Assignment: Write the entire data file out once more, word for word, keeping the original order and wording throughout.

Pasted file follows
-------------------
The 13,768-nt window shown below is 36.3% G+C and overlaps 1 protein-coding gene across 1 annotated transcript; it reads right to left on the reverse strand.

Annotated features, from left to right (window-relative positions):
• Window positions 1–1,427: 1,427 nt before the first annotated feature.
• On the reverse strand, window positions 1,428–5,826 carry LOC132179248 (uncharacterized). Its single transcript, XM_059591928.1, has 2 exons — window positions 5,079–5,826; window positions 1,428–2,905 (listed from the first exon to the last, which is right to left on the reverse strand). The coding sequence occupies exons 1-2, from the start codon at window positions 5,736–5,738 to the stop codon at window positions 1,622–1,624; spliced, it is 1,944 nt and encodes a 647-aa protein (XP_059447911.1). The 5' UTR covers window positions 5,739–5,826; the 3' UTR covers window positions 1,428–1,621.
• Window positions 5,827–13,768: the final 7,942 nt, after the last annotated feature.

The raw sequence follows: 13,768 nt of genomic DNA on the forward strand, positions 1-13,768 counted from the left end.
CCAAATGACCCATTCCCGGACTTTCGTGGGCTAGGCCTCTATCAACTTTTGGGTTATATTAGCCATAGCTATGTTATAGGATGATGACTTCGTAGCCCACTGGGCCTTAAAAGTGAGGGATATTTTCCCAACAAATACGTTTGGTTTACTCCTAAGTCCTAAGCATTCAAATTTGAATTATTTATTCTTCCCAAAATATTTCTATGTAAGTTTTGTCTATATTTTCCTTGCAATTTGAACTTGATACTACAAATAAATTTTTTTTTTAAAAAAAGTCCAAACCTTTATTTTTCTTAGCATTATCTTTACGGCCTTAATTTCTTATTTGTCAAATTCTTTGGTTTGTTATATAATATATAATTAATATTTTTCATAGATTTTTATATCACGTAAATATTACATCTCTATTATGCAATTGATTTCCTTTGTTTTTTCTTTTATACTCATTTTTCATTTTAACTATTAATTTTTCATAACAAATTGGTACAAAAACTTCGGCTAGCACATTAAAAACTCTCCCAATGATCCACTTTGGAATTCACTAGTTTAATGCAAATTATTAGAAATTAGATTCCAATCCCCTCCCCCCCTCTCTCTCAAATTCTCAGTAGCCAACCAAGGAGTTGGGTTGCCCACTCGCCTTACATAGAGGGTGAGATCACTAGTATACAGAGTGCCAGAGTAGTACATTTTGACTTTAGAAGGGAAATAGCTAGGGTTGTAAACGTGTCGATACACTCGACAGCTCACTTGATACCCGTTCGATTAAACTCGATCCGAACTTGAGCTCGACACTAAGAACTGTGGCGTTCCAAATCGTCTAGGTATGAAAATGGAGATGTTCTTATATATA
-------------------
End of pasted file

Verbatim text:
The 13,768-nt window shown below is 36.3% G+C and overlaps 1 protein-coding gene across 1 annotated transcript; it reads right to left on the reverse strand.

Annotated features, from left to right (window-relative positions):
• Window positions 1–1,427: 1,427 nt before the first annotated feature.
• On the reverse strand, window positions 1,428–5,826 carry LOC132179248 (uncharacterized). Its single transcript, XM_059591928.1, has 2 exons — window positions 5,079–5,826; window positions 1,428–2,905 (listed from the first exon to the last, which is right to left on the reverse strand). The coding sequence occupies exons 1-2, from the start codon at window positions 5,736–5,738 to the stop codon at window positions 1,622–1,624; spliced, it is 1,944 nt and encodes a 647-aa protein (XP_059447911.1). The 5' UTR covers window positions 5,739–5,826; the 3' UTR covers window positions 1,428–1,621.
• Window positions 5,827–13,768: the final 7,942 nt, after the last annotated feature.

The raw sequence follows: 13,768 nt of genomic DNA on the forward strand, positions 1-13,768 counted from the left end.
CCAAATGACCCATTCCCGGACTTTCGTGGGCTAGGCCTCTATCAACTTTTGGGTTATATTAGCCATAGCTATGTTATAGGATGATGACTTCGTAGCCCACTGGGCCTTAAAAGTGAGGGATATTTTCCCAACAAATACGTTTGGTTTACTCCTAAGTCCTAAGCATTCAAATTTGAATTATTTATTCTTCCCAAAATATTTCTATGTAAGTTTTGTCTATATTTTCCTTGCAATTTGAACTTGATACTACAAATAAATTTTTTTTTTAAAAAAAGTCCAAACCTTTATTTTTCTTAGCATTATCTTTACGGCCTTAATTTCTTATTTGTCAAATTCTTTGGTTTGTTATATAATATATAATTAATATTTTTCATAGATTTTTATATCACGTAAATATTACATCTCTATTATGCAATTGATTTCCTTTGTTTTTTCTTTTATACTCATTTTTCATTTTAACTATTAATTTTTCATAACAAATTGGTACAAAAACTTCGGCTAGCACATTAAAAACTCTCCCAATGATCCACTTTGGAATTCACTAGTTTAATGCAAATTATTAGAAATTAGATTCCAATCCCCTCCCCCCCTCTCTCTCAAATTCTCAGTAGCCAACCAAGGAGTTGGGTTGCCCACTCGCCTTACATAGAGGGTGAGATCACTAGTATACAGAGTGCCAGAGTAGTACATTTTGACTTTAGAAGGGAAATAGCTAGGGTTGTAAACGTGTCGATACACTCGACAGCTCACTTGATACCCGTTCGATTAAACTCGATCCGAACTTGAGCTCGACACTAAGAACTGTGGCGTTCCAAATCGTCTAGGTATGAAAATGGAGATGTTCTTATATATA